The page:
- Franklin Gutierrez, whose $7.5MM club option was declined by the Mariners, is an intriguing player who can still perform at a high level when healthy. Staying healthy has been an issue for Gutierrez with six trips to the disabled list in the last four years.
- Johan Santana, whose $25MM club option was declined by the Mets, is another pretty good low-cost gamble.
The Padres have interest in Angels first baseman Mark Trumbo, Bill Shaikin of the Los Angeles Times reports (on Twitter). The Angels are known to be interested in acquiring pitching for Trumbo, however, and Shaikin notes that San Diego might not be the best match -- their collection of young pitching includes several players (Cory Luebke, Joe Wieland, Casey Kelly) who are in various stages of recovery from Tommy John surgery.
Yonder Alonso hit .281/.341/.368 as the Padres' primary first baseman in 2013. Trumbo would likely be an upgrade, although it remains to be seen how his power-dependent game would play in pitcher-friendly PETCO Park. Trumbo appears set to make about $4.7MM in 2014, his first year of arbitration eligibility.
The Angels' desire for young, controllable pitching is no secret, and ESPN's Buster Olney reports that they've indicated to other teams a willingness to trade center fielder Peter Bourjos or first baseman Mark Trumbo to acquire such talent (Twitter link).
Bourjos and Trumbo both have three years of team control remaining, and each is eligible for arbitration for the first time this winter. MLBTR contributor Matt Swartz projects that Bourjos, who turns 27 in March, will earn $1.1MM in 2014. Trumbo, set to turn 28 in January, is projected by Swartz to see his salary jump to $4.7MM.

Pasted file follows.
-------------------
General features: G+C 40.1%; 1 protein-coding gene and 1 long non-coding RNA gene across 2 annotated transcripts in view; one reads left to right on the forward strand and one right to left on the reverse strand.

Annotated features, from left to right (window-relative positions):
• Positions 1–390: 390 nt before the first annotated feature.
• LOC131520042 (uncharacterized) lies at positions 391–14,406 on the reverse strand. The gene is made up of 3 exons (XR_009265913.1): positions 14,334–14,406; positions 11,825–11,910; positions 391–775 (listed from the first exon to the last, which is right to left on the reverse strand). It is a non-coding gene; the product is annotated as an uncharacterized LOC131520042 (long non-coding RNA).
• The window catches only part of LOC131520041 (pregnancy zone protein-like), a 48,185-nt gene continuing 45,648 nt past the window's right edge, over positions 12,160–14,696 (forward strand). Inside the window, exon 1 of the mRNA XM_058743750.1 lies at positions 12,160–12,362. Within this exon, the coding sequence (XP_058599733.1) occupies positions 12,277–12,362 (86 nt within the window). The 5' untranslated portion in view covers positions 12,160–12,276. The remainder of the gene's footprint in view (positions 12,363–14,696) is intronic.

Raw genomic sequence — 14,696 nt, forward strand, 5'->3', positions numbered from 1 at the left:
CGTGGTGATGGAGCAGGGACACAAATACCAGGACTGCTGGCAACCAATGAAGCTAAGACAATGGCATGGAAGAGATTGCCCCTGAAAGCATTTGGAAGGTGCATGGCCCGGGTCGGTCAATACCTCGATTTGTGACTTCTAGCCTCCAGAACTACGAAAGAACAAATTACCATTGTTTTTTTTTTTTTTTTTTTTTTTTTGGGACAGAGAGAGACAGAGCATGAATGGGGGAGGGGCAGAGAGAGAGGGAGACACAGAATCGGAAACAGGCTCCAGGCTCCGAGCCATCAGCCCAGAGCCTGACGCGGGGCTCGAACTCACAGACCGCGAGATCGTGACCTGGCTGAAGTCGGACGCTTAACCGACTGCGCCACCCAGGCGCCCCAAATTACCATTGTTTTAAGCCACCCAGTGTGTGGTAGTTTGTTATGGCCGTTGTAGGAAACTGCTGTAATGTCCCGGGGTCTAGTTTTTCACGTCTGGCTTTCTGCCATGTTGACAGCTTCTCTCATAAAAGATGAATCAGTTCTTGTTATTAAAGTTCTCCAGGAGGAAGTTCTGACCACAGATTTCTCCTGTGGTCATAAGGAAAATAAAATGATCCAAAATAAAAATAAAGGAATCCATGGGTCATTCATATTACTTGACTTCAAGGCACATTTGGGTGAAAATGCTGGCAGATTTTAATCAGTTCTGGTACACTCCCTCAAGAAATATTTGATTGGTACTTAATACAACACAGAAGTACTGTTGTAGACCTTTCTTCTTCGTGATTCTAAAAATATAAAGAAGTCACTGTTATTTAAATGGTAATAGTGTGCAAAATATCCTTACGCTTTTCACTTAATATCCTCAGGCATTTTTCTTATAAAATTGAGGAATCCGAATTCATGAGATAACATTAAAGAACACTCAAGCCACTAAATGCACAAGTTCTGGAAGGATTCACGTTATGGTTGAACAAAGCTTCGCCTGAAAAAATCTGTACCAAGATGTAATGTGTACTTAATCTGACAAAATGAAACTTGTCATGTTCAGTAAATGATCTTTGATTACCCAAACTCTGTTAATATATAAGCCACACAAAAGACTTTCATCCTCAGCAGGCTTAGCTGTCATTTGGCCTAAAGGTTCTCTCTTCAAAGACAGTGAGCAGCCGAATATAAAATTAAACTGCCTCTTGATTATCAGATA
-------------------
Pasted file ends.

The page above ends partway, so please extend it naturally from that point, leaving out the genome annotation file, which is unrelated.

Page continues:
The salary gap between the two is sizable due to the fact that arbitration rewards Trumbo's power-oriented game while overlooking Bourjos' speed- and defense-oriented game. In terms of WAR, both Fangraphs and Baseball-Reference feel that Bourjos has actually been more valuable through 354 big league games than Trumbo has through 450. Bourjos has been worth 9.0 fWAR and 8.4 rWAR to Trumbo's 6.6 fWAR and 7.6 rWAR.
Trumbo has shown more durability than Bourjos, appearing in at least 144 games in each of the past three seasons and slashing .251/.300/.473 with 95 home runs in that time. On-base percentage is unlikely to ever be one of his strong points, but his right-handed power is among the game's best, and he's been a solid defender at first base by both UZR and DRS.
Pointing out Bourjos' lack of games played isn't entirely fair, given that the majority of the time he's spent on the disabled list has come as a result of being hit by a pitch on the wrist two different times. He does have a pair of hamstring-related DL stints as well, though the hamstring issues have amounted to less time on the shelf than his wrist woes. Over the past three seasons, Bourjos is hitting .262/.321/.401 (104 OPS+). Since his promotion to the Majors, he's tied with Michael Bourn for second among center fielders in defensive value added, according to Fangraphs, trailing only Carlos Gomez for the league lead.